4 Things that Will Help You Take Better Pictures
Updated: Jul 24, 2020
When you are starting photography, you may be tempted to use the various auto modes available to you but what if I told you that that is hindering your progress? You are effectively allowing the camera to do all of the work but you do not have any real creative input. If you want to take your photography skills to the next level here are the 4 settings you need to learn. For reference I will be using a cannon model.
Aperture is the size of the hole in the camera that allows light to enter. They are measured in F-stops or F-numbers. To adjust the aperture, scroll the wheel on you camera to Av and then scroll to whichever f-number you need.
The aperture controls the depth of field( how much of the picture is in focus). A small F-number will give you a small depth of field, allowing you to take portrait and closeup shots with a beautifully blurry background. A large F-number will give you a large depth of field, which will allow you to take landscapes where everything is nice and sharp. If you want to get really technical about it, a small f number means a larger aperture hole and a large f number means a smaller aperture hole but if that confuses you just think about the depth of field. In Av mode, the shutter speed is done automatically, which brings us to the second thing you need to know.
Shutter speed is the amount of time the shutter is open for after you press the button to take the picture. It is mostly used for capturing moving things like a speeding car or a sprinter mid race. To adjust shutter speed, go to Tv mode on your camera. There are so many effects you can do with shutter speed such as freezing a moving object and long exposures. Long exposures are used to make moving objects, typically water, look blurred like they are moving in the picture.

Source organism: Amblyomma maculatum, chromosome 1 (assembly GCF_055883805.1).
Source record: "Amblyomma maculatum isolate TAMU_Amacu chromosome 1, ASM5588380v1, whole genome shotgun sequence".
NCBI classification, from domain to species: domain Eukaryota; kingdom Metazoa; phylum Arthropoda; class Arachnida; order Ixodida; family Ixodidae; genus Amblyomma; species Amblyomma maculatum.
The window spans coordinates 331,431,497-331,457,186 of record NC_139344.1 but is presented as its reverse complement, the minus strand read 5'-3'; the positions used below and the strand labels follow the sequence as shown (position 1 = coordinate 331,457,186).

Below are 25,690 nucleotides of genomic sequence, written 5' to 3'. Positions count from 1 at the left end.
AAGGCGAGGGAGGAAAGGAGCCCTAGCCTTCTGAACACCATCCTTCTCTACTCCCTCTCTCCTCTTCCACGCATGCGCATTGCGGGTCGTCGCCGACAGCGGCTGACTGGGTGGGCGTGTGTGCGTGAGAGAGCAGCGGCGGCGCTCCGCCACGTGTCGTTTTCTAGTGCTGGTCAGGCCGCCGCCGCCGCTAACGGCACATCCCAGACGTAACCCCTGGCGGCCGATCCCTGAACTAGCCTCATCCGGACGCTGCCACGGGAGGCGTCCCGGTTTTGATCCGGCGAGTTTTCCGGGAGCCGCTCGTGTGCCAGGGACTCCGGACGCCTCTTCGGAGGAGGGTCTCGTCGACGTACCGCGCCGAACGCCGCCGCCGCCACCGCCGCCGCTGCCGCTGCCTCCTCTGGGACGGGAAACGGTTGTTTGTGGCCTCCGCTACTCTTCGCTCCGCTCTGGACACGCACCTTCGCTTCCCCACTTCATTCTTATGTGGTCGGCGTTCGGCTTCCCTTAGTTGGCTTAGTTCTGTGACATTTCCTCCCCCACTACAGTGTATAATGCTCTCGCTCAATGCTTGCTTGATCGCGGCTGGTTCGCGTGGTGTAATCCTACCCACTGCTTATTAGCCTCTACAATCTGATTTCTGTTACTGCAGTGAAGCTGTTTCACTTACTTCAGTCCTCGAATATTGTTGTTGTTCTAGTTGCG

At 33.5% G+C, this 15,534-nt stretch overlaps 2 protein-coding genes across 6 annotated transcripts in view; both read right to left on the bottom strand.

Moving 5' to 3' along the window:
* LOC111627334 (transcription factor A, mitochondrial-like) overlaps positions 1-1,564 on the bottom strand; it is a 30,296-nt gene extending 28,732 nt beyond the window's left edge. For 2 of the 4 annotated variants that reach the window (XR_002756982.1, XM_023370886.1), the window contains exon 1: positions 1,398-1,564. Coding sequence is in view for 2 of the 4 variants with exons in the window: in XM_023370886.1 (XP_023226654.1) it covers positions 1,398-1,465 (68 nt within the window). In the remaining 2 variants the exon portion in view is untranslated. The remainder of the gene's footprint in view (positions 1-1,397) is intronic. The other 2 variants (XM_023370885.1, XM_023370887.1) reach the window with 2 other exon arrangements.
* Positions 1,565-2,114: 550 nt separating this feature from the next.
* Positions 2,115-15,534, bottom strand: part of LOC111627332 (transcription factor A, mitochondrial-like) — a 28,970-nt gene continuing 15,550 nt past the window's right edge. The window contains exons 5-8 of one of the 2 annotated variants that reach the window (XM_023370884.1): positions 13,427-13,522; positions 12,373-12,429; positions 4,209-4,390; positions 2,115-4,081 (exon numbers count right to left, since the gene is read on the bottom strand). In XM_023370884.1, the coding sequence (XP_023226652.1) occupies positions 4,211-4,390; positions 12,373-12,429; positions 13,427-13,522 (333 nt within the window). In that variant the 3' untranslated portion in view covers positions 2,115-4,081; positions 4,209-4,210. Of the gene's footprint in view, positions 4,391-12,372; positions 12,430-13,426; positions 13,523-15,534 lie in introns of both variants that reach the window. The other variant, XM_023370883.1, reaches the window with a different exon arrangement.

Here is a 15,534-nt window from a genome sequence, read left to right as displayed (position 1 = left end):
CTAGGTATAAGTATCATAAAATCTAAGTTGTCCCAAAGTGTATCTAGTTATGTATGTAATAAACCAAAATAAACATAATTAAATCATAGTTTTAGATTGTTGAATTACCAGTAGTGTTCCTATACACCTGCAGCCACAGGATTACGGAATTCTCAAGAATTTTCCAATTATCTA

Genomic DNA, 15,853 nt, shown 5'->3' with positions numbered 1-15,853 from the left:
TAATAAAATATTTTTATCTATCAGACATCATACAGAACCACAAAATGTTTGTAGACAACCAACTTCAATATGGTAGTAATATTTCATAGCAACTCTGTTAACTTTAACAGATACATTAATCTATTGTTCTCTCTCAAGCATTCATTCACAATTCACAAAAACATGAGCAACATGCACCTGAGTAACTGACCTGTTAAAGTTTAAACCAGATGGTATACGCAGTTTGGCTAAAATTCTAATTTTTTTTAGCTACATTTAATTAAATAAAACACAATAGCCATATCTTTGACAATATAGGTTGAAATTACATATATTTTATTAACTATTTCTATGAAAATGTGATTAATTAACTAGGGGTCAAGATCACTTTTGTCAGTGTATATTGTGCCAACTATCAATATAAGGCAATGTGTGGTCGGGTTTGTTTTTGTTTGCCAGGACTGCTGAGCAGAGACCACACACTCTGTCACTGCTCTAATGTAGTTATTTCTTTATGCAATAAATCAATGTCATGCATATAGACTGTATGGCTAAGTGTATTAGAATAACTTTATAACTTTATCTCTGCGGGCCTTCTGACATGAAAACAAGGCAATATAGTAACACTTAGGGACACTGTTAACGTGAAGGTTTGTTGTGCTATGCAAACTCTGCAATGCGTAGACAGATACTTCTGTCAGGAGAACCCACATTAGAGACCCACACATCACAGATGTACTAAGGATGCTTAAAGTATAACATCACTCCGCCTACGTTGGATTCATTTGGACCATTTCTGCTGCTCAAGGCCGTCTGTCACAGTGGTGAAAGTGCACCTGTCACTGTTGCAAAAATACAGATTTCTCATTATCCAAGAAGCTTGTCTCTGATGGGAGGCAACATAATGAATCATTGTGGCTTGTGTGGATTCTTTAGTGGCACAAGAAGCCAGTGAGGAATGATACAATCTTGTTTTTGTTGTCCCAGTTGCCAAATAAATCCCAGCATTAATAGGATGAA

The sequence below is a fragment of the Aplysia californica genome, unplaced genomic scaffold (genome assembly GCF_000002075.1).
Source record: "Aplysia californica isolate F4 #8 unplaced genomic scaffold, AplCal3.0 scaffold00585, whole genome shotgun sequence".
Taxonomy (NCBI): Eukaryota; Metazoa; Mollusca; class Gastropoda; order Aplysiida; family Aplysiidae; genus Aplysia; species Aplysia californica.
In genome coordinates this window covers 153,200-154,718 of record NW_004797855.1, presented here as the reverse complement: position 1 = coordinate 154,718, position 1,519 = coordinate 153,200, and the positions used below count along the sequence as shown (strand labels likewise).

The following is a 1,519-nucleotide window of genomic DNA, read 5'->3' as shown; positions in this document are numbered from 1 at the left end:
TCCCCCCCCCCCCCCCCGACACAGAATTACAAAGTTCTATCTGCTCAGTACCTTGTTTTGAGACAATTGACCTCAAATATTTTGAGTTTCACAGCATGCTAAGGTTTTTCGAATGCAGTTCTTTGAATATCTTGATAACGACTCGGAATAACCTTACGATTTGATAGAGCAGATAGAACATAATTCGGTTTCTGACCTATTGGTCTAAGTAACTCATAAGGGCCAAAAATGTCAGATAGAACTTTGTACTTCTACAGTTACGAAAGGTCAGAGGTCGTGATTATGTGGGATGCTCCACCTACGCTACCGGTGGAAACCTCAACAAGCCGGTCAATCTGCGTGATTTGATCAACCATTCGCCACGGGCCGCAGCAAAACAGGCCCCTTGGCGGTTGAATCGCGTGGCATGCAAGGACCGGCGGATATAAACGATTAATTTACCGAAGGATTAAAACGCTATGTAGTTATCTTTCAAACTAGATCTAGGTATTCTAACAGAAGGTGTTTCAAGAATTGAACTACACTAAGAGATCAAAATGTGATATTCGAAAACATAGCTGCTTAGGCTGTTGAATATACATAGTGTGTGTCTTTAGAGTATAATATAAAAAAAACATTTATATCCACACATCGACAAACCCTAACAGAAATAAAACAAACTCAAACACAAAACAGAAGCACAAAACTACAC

Look at the two pictures above. They are both pictures of the same thing but were taken at different shutter speeds. The one on the left is a slow shutter speed, 1.6 seconds, while the one on the right is a faster shutter speed, 1/13 of a second. Notice the difference? If you want to take long exposures there is another thing you need to be aware of.
3. Exposure Compensation
Exposure compensation allows you to adjust the brightness of your photos. This is especially important for long exposures if it is bright out. Think about all the light that’s entering the camera in the length of time you’ve set.
You might find that its too bright and that no amount of editing is going to save you. In this case you’d turn the exposure compensation down. What if the scene is too dark? You can also adjust so that the image turns out brighter, although you might rarely use it. Exposure compensation can be adjusted in Av or Tv mode and it is very easy to use.
ISO is another tool used to make your images brighter. It does this by making the camera more sensitive to light. However there is a trade off to using a high ISO. As the ISO gets higher there is typically a lot of grain or noise. Instead of using a high ISO to make an image brighter, it is best to either use a longer shutter speed or adjust the exposure compensation.
So there you have it, the 4 main things you need to learn to get out of auto mode. You may find that these take time and effort before you become comfortable with them. For that reason, I recommend practicing aperture and shutter speed separately. ISO and exposure compensation can be adjusted in either Av or Tv mode so you can practice those as well. If you found this article helpful or if you still have unanswered questions, let me know by leaving a comment or messaging me on Instagram. Take care.